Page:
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UK Regulator Publishes Response to Public Consultation on New IVD Regulations

NEW YORK – The UK Medicines and Healthcare Products Regulatory Agency (MHRA) has published its response to a two-month-long consultation it held last year with the medtech community in the country regarding future domestic regulation of medical devices and in vitro diagnostics.

The response is part of an ongoing process by UK regulators to implement new regulations covering medical devices and IVDs following the UK's 2020 exit from the EU. Regulators are tasked not only with devising a new regulatory framework for the UK, but also aligning it with the island nation's closest market in Europe.

MHRA posted the 155-page document, "Government Response to Consultation on the Future Regulation of Medical Devices in the United Kingdom," on its website on June 26. The response includes proposed regulations of medical devices and IVDs, the feedback gathered from respondents during the consultation period, and the government's responses to that input.

Sajid Javid, secretary of state for health and social care, said in a statement included in the consultation response that the UK's decision to leave the EU presented the UK with a "great opportunity" to build its own regulatory regime. Javid also said that the COVID-19 pandemic had spurred "huge advances in the life sciences and diagnostics."

MHRA, which oversees the regulation of medical devices and IVDs in the UK, published a draft guidance on future regulations last year, and began a consultation with the medtech sector in September, which concluded in November. During the consultation period, it received 891 responses from individuals and organizations, including 200 medical device manufacturers, 56 healthcare institutions, 24 trade associations, and 172 small- and medium-sized enterprises.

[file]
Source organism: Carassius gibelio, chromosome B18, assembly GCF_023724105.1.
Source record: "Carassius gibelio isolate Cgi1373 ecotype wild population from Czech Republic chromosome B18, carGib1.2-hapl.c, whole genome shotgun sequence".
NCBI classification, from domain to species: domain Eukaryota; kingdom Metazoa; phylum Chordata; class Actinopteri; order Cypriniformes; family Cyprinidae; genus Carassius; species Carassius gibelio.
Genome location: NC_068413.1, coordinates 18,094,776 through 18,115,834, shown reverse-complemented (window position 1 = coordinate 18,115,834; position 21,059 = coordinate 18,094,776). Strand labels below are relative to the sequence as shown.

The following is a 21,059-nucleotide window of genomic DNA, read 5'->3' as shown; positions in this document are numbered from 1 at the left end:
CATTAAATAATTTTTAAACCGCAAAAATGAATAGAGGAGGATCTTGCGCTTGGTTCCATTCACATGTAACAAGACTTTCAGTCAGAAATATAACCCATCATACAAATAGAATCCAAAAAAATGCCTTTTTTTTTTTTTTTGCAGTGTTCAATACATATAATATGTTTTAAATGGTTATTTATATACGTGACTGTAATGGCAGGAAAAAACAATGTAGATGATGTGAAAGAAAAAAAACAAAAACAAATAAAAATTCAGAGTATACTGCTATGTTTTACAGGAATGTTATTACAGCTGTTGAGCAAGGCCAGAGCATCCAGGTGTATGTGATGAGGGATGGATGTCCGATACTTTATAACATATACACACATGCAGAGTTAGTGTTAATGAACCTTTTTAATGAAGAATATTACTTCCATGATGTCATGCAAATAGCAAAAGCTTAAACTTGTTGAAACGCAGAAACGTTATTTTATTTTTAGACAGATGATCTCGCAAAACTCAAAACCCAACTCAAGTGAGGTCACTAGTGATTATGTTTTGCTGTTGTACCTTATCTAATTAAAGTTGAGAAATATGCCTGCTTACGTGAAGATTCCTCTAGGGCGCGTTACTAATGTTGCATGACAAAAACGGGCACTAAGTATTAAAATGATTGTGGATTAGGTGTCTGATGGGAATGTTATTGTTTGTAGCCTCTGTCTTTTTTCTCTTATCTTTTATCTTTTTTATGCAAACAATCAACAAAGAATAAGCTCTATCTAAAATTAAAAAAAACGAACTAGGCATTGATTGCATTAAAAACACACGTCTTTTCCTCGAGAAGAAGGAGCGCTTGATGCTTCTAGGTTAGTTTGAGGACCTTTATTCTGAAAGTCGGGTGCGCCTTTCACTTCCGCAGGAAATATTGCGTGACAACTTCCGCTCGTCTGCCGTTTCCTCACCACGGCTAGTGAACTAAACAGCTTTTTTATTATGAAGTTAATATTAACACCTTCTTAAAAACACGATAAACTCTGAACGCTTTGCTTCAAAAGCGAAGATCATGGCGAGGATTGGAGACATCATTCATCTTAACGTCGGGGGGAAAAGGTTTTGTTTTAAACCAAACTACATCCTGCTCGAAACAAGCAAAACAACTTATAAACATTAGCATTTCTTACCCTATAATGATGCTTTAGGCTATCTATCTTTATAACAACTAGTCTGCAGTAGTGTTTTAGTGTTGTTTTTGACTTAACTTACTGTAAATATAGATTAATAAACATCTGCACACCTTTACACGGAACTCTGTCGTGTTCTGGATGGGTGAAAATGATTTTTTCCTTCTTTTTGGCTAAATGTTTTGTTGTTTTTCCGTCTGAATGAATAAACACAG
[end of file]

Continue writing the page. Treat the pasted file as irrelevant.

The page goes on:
Overall, MHRA said it received "strong support" from respondents for the proposals outlined in its draft regulation, which encompasses 15 technical chapters including device classification; registration procedures; rules governing approved bodies; regulation of IVDs and software used as a medical device; and post-market surveillance requirements.

In particular, respondents expressed a desire to align the new UK regulatory regime with the EU's new In Vitro Diagnostic Regulation, which began to apply last month. "A significant number of responses requested close alignment" with the IVDR, MHRA reported, "to avoid confusion and potentially duplicative or divergent requirements and to facilitate the ongoing supply of devices to the UK market." In light of this, MHRA said it intends to reflect the general safety and performance requirements of the IVDR in the UK regulations, tailored to the domestic context.

The UK will continue to transition to its new regulatory regime, MHRA reported, which means that manufacturers holding a CE-IVD mark are expected to obtain a UK Conformity Assessed mark from a government-designated approved body by July 2023.

In a separate statement, the British In Vitro Diagnostics Association, a trade organization that represents the UK IVD industry, called the publication of MHRA's response to the consultation a "huge step for regulation" in the UK, noting that the UK will be aligning with the EU regulatory route, with some UK-specific requirements.

BIVDA said that it is important that the UK ensure sufficient capacity of approved bodies to oversee the transition to the new regulatory regime, especially as a shortage in regulatory capacity has caused the EU to extend the transition periods for some classes of tests to the IVDR.

Ashleigh Batchen, BIVDA's regulatory affairs manager, in a statement called the new publication a "much-needed step in allowing industry and other stakeholders involved to understand what is required of them within the new regulation."

BIVDA said it will continue to work with stakeholders to support the transition to the new UK regulatory regime in order to "avoid disruptions in the supply of life-saving diagnostics."